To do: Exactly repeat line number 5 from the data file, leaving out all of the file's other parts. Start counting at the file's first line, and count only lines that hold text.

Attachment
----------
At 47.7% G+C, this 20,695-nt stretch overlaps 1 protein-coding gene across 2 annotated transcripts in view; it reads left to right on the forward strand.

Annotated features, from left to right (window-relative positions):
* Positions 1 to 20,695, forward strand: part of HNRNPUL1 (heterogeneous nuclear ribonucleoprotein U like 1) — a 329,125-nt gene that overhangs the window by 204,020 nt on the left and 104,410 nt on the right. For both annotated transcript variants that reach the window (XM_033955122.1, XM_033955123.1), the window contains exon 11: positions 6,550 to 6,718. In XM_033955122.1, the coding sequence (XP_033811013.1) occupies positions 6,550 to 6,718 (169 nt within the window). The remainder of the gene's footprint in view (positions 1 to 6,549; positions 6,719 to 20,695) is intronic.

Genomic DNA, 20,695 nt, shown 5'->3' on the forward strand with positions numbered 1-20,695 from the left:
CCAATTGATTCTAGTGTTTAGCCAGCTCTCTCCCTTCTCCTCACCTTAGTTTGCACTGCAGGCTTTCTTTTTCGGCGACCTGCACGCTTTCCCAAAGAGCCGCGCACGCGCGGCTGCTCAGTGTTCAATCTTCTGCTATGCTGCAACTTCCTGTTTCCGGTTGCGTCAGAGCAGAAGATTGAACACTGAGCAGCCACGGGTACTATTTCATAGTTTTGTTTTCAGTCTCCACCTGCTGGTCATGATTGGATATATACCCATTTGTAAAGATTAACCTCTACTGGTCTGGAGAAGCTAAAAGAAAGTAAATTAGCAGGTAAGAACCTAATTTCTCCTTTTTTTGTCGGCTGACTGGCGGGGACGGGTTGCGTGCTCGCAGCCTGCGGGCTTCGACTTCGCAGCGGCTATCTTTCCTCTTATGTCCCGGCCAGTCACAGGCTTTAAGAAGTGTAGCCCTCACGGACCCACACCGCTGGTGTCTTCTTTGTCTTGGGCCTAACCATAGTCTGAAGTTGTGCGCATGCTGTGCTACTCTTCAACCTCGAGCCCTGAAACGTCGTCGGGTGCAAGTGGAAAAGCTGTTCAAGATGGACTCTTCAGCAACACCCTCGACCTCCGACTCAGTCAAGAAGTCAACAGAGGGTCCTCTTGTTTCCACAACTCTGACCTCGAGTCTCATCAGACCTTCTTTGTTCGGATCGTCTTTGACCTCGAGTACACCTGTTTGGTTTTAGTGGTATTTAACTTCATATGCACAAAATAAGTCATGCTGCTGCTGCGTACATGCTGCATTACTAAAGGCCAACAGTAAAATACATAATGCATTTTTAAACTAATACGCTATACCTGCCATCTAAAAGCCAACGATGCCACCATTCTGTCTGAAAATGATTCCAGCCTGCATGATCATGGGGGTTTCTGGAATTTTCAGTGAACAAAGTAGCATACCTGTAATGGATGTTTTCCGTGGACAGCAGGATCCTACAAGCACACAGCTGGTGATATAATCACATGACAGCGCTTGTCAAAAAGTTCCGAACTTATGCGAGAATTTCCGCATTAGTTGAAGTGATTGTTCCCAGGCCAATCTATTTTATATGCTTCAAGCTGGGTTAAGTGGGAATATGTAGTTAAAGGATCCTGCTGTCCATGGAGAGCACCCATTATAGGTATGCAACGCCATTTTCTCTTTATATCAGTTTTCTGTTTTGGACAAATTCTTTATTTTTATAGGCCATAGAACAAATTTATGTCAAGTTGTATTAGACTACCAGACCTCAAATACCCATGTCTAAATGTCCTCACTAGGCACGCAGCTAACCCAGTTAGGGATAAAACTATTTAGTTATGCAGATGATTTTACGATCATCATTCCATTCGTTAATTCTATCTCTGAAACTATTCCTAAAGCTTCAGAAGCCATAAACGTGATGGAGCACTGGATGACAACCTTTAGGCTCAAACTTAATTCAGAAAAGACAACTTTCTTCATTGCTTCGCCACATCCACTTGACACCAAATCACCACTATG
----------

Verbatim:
CCAATTGATTCTAGTGTTTAGCCAGCTCTCTCCCTTCTCCTCACCTTAGTTTGCACTGCAGGCTTTCTTTTTCGGCGACCTGCACGCTTTCCCAAAGAGCCGCGCACGCGCGGCTGCTCAGTGTTCAATCTTCTGCTATGCTGCAACTTCCTGTTTCCGGTTGCGTCAGAGCAGAAGATTGAACACTGAGCAGCCACGGGTACTATTTCATAGTTTTGTTTTCAGTCTCCACCTGCTGGTCATGATTGGATATATACCCATTTGTAAAGATTAACCTCTACTGGTCTGGAGAAGCTAAAAGAAAGTAAATTAGCAGGTAAGAACCTAATTTCTCCTTTTTTTGTCGGCTGACTGGCGGGGACGGGTTGCGTGCTCGCAGCCTGCGGGCTTCGACTTCGCAGCGGCTATCTTTCCTCTTATGTCCCGGCCAGTCACAGGCTTTAAGAAGTGTAGCCCTCACGGACCCACACCGCTGGTGTCTTCTTTGTCTTGGGCCTAACCATAGTCTGAAGTTGTGCGCATGCTGTGCTACTCTTCAACCTCGAGCCCTGAAACGTCGTCGGGTGCAAGTGGAAAAGCTGTTCAAGATGGACTCTTCAGCAACACCCTCGACCTCCGACTCAGTCAAGAAGTCAACAGAGGGTCCTCTTGTTTCCACAACTCTGACCTCGAGTCTCATCAGACCTTCTTTGTTCGGATCGTCTTTGACCTCGAGTACACCTGTTTGGTTTTAGTGGTATTTAACTTCATATGCACAAAATAAGTCATGCTGCTGCTGCGTACATGCTGCATTACTAAAGGCCAACAGTAAAATACATAATGCATTTTTAAACTAATACGCTATACCTGCCATCTAAAAGCCAACGATGCCACCATTCTGTCTGAAAATGATTCCAGCCTGCATGATCATGGGGGTTTCTGGAATTTTCAGTGAACAAAGTAGCATACCTGTAATGGATGTTTTCCGTGGACAGCAGGATCCTACAAGCACACAGCTGGTGATATAATCACATGACAGCGCTTGTCAAAAAGTTCCGAACTTATGCGAGAATTTCCGCATTAGTTGAAGTGATTGTTCCCAGGCCAATCTATTTTATATGCTTCAAGCTGGGTTAAGTGGGAATATGTAGTTAAAGGATCCTGCTGTCCATGGAGAGCACCCATTATAGGTATGCAACGCCATTTTCTCTTTATATCAGTTTTCTGTTTTGGACAAATTCTTTATTTTTATAGGCCATAGAACAAATTTATGTCAAGTTGTATTAGACTACCAGACCTCAAATACCCATGTCTAAATGTCCTCACTAGGCACGCAGCTAACCCAGTTAGGGATAAAACTATTTAGTTATGCAGATGATTTTACGATCATCATTCCATTCGTTAATTCTATCTCTGAAACTATTCCTAAAGCTTCAGAAGCCATAAACGTGATGGAGCACTGGATGACAACCTTTAGGCTCAAACTTAATTCAGAAAAGACAACTTTCTTCATTGCTTCGCCACATCCACTTGACACCAAATCACCACTATG